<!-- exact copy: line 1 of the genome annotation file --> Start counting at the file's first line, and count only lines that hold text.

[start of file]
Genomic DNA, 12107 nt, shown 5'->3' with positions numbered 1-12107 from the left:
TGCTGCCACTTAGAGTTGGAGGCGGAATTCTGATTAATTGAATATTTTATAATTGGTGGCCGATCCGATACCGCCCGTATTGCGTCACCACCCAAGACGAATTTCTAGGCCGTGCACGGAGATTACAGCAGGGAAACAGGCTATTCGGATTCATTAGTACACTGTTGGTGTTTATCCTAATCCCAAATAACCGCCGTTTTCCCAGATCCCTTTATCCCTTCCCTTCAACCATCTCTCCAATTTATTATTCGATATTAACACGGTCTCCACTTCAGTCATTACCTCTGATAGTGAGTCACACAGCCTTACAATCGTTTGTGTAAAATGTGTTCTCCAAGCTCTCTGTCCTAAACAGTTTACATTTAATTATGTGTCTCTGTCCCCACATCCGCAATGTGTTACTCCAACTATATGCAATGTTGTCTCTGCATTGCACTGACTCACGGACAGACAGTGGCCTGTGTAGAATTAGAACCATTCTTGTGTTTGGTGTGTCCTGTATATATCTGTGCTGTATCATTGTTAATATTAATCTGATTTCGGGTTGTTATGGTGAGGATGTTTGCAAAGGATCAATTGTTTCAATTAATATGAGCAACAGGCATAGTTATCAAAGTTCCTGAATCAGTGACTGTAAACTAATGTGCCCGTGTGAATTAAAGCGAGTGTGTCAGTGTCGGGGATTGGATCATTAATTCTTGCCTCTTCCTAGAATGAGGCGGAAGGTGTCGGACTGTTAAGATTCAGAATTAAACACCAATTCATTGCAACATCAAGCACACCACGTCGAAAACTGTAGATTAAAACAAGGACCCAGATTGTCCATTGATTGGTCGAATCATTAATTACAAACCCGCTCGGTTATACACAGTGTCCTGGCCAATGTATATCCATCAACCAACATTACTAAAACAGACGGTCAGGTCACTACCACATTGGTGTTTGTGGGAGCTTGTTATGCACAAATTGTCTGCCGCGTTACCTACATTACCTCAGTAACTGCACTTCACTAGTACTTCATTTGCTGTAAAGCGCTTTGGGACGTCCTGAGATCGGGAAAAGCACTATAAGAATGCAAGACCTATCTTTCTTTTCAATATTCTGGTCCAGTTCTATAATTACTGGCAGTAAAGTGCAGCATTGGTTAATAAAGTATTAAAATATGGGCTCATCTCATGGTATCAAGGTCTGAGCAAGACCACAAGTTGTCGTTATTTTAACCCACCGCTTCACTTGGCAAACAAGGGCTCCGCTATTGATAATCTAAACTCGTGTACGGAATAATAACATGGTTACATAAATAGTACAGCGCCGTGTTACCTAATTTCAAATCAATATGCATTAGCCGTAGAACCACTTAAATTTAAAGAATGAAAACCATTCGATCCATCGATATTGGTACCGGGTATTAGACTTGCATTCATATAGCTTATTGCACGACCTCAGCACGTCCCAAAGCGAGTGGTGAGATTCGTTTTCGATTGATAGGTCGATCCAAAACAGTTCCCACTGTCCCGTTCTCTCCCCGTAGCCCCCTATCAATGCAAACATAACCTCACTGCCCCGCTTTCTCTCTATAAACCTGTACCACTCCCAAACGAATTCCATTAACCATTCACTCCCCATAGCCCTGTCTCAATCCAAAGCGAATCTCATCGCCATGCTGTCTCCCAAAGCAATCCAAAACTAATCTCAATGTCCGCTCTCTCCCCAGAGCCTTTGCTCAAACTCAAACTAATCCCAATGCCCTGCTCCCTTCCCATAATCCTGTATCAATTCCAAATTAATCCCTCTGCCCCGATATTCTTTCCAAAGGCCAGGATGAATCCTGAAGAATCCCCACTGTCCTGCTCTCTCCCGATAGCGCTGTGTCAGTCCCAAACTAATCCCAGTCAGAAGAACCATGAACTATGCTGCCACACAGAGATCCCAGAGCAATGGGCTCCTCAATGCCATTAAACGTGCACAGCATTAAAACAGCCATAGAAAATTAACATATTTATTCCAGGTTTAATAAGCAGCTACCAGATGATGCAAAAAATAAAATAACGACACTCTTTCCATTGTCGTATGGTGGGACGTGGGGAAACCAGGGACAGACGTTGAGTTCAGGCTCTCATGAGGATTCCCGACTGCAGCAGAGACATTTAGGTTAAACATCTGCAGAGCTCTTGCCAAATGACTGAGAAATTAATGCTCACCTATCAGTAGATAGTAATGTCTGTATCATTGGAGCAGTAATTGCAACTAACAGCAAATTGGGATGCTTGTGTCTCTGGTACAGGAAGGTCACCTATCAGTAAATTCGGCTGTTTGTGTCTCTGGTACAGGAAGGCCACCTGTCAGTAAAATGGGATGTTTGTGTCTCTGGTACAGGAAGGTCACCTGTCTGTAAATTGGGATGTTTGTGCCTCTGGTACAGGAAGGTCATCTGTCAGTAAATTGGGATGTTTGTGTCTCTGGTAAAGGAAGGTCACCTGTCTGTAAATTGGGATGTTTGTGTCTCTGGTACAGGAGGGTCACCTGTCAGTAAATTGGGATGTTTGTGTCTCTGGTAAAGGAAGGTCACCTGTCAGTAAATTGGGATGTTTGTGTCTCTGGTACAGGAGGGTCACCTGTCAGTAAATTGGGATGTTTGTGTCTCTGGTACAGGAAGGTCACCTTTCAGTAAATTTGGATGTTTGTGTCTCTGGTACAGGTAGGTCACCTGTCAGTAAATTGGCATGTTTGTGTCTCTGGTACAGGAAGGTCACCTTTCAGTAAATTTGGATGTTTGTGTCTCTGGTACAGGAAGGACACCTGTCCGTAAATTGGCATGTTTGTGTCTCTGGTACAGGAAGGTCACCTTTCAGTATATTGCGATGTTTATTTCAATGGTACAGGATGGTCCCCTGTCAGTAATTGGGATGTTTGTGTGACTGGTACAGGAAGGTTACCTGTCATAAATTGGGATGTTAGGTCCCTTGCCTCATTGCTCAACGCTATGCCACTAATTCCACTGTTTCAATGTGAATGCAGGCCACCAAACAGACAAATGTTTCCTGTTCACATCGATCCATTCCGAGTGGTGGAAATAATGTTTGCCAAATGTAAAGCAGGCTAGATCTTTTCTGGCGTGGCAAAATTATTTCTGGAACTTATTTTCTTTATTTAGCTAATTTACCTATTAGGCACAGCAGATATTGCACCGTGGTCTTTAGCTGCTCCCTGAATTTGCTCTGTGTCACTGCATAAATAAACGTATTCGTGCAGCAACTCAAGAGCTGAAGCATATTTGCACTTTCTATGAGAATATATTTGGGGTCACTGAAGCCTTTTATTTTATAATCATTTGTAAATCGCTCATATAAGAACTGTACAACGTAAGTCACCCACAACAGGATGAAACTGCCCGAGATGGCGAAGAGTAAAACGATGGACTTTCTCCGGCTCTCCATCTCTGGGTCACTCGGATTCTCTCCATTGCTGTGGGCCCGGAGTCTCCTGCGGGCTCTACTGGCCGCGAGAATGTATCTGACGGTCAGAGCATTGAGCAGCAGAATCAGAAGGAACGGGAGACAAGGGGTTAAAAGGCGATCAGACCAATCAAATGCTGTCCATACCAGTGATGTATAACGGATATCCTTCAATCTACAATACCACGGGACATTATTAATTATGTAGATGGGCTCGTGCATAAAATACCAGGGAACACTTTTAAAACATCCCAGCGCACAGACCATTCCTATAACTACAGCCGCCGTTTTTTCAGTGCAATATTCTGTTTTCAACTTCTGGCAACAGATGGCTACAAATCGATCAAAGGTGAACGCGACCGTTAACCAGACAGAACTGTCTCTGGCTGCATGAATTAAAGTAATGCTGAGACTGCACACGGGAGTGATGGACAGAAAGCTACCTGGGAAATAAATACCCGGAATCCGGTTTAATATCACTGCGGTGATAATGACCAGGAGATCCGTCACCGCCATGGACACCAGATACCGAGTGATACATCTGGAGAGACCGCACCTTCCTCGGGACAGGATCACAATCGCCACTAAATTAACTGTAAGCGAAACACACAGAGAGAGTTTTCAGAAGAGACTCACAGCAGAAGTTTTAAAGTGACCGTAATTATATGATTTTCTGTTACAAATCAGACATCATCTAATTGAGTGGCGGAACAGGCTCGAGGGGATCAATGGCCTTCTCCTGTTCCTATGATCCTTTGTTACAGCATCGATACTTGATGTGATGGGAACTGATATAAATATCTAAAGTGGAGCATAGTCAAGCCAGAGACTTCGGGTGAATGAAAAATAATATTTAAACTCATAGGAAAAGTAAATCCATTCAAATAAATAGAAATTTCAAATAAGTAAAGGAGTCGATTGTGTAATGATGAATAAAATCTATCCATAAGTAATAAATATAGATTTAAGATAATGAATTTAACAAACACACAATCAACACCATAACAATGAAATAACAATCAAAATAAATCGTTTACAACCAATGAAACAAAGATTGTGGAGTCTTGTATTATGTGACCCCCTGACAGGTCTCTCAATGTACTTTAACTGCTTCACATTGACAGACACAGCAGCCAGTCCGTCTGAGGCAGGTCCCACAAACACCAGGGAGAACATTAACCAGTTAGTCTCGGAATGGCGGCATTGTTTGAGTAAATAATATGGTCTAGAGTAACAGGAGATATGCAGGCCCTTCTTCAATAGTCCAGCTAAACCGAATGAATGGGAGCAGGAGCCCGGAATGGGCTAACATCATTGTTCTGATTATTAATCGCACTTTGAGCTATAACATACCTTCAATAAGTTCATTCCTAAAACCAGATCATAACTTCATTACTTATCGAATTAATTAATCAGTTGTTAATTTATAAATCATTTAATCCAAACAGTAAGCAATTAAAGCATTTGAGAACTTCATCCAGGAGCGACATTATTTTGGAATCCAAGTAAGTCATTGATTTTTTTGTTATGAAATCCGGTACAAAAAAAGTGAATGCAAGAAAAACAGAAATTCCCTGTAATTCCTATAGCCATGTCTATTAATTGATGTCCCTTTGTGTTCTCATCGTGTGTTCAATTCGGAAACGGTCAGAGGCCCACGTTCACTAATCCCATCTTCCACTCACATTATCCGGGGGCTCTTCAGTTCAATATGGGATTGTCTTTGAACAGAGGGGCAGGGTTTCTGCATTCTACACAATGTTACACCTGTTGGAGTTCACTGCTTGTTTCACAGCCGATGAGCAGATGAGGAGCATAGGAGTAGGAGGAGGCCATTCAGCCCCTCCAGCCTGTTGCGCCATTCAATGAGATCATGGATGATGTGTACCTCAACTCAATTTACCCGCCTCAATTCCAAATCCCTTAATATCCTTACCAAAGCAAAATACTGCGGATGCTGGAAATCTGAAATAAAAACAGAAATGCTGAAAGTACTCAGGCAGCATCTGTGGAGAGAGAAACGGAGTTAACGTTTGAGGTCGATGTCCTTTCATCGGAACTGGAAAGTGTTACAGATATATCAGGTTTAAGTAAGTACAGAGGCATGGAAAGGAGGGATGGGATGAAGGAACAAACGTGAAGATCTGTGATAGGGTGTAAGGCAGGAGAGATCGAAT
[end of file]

Genomic DNA, 12107 nt, shown 5'->3' with positions numbered 1-12107 from the left: